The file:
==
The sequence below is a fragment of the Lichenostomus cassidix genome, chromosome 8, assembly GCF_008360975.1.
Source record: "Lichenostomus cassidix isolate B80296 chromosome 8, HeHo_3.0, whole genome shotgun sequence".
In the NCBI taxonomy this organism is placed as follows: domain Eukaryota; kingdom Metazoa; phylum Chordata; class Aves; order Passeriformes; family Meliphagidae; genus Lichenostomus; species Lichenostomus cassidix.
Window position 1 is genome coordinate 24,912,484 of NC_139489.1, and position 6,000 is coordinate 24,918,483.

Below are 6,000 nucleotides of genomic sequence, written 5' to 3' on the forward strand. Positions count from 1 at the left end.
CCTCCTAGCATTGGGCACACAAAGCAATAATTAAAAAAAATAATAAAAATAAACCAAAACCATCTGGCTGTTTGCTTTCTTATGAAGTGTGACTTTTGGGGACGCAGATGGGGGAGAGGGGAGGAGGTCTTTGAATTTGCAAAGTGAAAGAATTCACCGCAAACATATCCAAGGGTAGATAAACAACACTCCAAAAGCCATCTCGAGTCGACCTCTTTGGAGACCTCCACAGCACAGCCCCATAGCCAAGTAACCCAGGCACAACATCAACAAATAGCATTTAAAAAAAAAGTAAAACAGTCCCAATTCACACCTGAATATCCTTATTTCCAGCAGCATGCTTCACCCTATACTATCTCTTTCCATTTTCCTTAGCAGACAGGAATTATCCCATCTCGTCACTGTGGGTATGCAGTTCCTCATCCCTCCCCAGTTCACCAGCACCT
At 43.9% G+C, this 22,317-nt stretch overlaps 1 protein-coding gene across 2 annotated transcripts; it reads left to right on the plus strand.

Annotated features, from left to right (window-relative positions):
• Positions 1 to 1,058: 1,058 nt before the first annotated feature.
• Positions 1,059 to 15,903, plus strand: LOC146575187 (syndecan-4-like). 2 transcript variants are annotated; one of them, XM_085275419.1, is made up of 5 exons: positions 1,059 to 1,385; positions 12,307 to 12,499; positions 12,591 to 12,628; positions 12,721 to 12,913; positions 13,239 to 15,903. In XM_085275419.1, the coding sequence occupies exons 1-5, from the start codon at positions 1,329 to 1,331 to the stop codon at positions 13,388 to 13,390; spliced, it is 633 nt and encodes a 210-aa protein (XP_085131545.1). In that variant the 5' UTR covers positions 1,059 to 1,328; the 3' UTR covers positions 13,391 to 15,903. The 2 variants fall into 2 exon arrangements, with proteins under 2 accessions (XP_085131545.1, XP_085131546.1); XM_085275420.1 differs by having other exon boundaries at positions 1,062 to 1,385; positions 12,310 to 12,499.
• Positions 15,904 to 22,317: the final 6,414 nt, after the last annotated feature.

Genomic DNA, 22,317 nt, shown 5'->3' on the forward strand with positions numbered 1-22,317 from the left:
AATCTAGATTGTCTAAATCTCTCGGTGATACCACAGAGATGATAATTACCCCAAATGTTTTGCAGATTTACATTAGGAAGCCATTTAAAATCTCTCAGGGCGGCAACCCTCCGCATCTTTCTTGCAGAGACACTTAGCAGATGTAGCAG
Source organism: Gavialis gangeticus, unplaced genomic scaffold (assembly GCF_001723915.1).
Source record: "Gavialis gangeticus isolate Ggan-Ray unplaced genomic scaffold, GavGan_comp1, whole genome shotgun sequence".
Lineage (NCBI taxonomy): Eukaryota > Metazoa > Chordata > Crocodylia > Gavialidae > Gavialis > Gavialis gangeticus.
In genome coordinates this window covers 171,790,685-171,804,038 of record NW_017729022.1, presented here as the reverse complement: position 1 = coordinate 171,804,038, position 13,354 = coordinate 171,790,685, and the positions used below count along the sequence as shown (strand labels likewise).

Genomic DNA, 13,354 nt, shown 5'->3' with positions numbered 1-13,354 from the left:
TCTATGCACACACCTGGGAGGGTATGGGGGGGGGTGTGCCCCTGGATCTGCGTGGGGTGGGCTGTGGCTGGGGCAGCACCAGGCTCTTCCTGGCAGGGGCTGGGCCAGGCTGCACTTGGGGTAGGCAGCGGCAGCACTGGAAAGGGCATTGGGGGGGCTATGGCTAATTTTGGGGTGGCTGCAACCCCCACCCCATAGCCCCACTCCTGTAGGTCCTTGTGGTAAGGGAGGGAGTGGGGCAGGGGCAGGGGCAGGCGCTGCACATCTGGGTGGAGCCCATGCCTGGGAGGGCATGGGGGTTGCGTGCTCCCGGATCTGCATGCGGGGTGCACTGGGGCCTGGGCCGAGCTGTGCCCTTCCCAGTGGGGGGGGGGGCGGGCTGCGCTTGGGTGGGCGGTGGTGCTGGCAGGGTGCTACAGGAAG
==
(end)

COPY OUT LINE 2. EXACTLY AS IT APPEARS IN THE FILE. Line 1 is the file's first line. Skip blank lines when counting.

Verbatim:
Source record: "Lichenostomus cassidix isolate B80296 chromosome 8, HeHo_3.0, whole genome shotgun sequence".